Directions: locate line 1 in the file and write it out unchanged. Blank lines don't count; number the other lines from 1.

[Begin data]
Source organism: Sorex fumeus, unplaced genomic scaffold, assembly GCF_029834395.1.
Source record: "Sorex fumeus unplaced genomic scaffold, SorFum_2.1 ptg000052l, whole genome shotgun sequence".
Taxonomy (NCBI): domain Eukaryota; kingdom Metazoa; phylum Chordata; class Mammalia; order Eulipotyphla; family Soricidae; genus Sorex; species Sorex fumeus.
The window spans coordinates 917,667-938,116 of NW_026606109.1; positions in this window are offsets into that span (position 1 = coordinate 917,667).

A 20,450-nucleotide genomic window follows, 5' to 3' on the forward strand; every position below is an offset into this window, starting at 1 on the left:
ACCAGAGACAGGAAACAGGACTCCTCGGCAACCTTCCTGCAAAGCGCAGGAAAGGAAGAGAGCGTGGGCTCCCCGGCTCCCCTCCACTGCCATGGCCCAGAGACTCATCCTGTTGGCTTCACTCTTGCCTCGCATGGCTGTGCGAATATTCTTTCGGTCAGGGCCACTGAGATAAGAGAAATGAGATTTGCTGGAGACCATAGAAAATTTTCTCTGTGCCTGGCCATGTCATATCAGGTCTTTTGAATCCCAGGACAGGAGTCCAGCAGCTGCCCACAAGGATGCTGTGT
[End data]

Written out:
Source organism: Sorex fumeus, unplaced genomic scaffold, assembly GCF_029834395.1.